BrewMonitor® offers your brewing team access to insight that has never been available before: high-resolution data from inside your fermentation tank, allowing you to track the progress of your fermentation, analyze results, benchmark future batches, and much more. The resulting graphs for each completed fermentation – dissolved oxygen, pH, gravity, pressure, temperature and conductivity – provide extremely clear views into the events that transpired and techniques that were employed.

This series of articles shows examples of data curves from specific parameters, as they were recorded from the fermentation of various styles in different scenarios. These graphs are from actual fermentations, and offered as a look into how these conditions express themselves as measured data trends. In this installment, we step through some examples of typical conductivity curves.

See our earlier post on typical gravity curves »
See our earlier post on typical pH curves »

Figure 1: IPA Example. The IPA has a starting and finishing conductivity in between the other two beers, indicating that some salts have been added to the mash water but not as much as the stout. IPAs will typically have a greater concentration of the sulfate anion than the chloride anion, as this balance will highlight the hop flavors by making the final product taste drier and more crisp.

Figure 2: Lager Example.The starting conductivity of the lager is the lowest by far, 500 𝜇S/cm below the next beer. This is because water profiles for lagers are typically much “softer” than other styles, meaning it has a lower concentration of ionic compounds dissolved in the mash water. These ionic compounds such as calcium chloride and magnesium sulfate dissociate into their individual ions when dissolved and allow the water to carry electrical current.  This softer water profile lends itself to a more crisp mouthfeel, the hallmark of a well made pilsner-style lager.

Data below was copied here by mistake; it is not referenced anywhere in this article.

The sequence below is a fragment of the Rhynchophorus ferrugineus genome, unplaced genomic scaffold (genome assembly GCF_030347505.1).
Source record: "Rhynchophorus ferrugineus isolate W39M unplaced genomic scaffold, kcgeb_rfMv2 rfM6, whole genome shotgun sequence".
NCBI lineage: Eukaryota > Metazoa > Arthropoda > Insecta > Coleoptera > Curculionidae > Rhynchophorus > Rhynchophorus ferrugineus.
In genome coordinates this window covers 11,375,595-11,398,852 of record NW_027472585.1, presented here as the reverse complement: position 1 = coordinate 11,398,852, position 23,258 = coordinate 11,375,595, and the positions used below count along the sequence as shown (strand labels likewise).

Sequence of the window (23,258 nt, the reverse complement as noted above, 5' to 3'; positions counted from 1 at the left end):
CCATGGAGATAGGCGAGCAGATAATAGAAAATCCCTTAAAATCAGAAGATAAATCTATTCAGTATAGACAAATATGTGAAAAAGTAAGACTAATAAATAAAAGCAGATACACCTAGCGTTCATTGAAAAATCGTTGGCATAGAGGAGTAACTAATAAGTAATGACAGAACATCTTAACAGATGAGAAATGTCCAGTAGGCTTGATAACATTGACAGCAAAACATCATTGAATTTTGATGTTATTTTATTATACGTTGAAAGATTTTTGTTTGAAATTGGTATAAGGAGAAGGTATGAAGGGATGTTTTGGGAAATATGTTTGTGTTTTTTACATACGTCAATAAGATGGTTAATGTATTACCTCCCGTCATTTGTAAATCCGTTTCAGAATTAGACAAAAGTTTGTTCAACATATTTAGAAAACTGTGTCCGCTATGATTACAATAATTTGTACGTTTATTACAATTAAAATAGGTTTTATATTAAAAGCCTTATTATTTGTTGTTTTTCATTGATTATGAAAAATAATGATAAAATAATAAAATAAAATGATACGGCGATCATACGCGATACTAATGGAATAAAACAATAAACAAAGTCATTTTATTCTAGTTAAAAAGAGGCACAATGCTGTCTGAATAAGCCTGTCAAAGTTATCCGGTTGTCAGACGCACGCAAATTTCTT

Figure 3: Stout example. The stout starts with a conductivity level just below 2600 𝜇S/cm. Of the three examples, this is the highest conductivity due to the increased levels of calcium carbonate and calcium chloride required to offset the acidity of roasted barley and give a soft mouthfeel to the final product.

Figure 4: Conductivity Comparison. All three beers start with a period of stable conductivity before fermentation begins. This baseline is a strong indicator of the amount of salts dissolved in the wort, typically added before the mashing process. The readings then enter a period of instability, indicating production of CO2 which interferes with the conductivity readings. In the three examples, the conductivity levels end just below the starting points due to the uptake of metallic ions by the yeast during the course of the fermentation.

Thoughts about these data curve examples? Post your comments below.

Sign up for a BrewMonitor demo »
Get started with BrewMonitor, risk-free »

Leave a Comment